included other aspects of board governance that would help create a more effective board



• Making decisions after being assured that affected groups have been


• Being advocates for institutional needs and interpreting what serves the larger

public good,

• Accepting their accountability to elected leaders while guarding against

inappropriate intrusion,

• Having members who help to build consensus,

• Thinking and acting strategically,

• Knowing when to lead and when to follow,

• Being loving critics of their academic leaders. (p. 102)

In addition, Kerr and Gade (1989) included prescribed measures in their definition of

an effective board, yet expanded their understanding by providing the purposes of an

effective governing board, which include the following:

• Providing a forum for discussion where respected and experienced citizens may

share their knowledge, skills, and sensitivities to reach conclusions;

• Making possible thoughtful consideration of the performance of the total

institution, as well as of its constituent parts, and of the requirements of the past,

present, and future;

• Providing a mechanism to protect the autonomy of the institution and the freedom

of expression of its members, while ensuring that the college or university serves



• Providing a check and balance internally against the overly powerful

administration and/or the too dominant faculty and externally against overly

intrusive political authorities and line-item bureaucrats;

• Serving to draw together the disparate parts of the institution so that the whole can

be more than the sum of the parts;

• Serving as a jury at the ongoing trial of each institution of higher education as to

whether its benefits exceed its costs. (p. 137)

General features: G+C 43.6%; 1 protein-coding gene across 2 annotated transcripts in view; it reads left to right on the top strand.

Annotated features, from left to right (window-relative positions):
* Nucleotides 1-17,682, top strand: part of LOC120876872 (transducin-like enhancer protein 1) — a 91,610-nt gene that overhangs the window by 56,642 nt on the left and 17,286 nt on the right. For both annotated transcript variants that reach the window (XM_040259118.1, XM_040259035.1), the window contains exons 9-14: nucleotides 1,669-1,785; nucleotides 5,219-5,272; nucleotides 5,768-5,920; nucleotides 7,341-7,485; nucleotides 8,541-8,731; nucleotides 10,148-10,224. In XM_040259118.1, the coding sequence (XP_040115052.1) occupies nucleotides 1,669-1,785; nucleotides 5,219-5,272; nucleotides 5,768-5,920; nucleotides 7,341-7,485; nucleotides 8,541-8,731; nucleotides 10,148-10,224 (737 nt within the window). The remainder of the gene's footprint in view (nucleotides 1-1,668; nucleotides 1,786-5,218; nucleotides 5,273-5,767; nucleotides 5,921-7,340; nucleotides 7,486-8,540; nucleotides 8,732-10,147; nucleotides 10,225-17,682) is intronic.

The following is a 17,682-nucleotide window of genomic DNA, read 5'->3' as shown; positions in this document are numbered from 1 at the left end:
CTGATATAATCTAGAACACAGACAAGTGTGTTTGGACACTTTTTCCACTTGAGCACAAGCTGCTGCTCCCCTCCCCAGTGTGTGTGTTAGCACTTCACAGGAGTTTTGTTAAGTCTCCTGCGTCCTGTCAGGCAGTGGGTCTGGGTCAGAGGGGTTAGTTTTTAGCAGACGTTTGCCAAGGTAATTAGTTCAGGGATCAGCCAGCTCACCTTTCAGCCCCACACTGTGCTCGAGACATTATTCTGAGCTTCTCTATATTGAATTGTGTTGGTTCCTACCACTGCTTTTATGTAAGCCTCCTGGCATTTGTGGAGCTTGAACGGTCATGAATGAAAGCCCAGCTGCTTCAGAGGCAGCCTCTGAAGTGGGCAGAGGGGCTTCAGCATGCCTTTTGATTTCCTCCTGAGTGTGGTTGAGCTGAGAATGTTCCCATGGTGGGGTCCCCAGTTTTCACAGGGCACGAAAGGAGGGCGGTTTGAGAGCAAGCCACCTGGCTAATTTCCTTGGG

Conceptual Framework

Chait, Holland, and Taylor (1993) conducted research that defined similar

characteristics of effective governing boards that observers of higher education, such as

Nason (1982), Ingram (1997), Cohen (1998) and Kerr and Gade (1989), used as well.

Chait et al.’s (1993) research targeted specific behaviors that effective boards elicited to

make them successful and different from those boards that were marginal or completely

ineffective. In their study, Chait et al. (1993) did find that there were characteristics and

behaviors that differentiated stronger, more effective boards from weaker boards. Chait

et al. (1993) classified these differences into six distinct dimensions of effective

trusteeship that enabled boards as a group to perform effectively. Their research did

substantiate many of the studies other observers had completed in public higher

education. However, Chait et al.’s (1993) research put the characteristics and behaviors

into a manageable organized conceptual framework that could be used to examine board

effectiveness. The following table gives the six-dimensional framework Chait et al.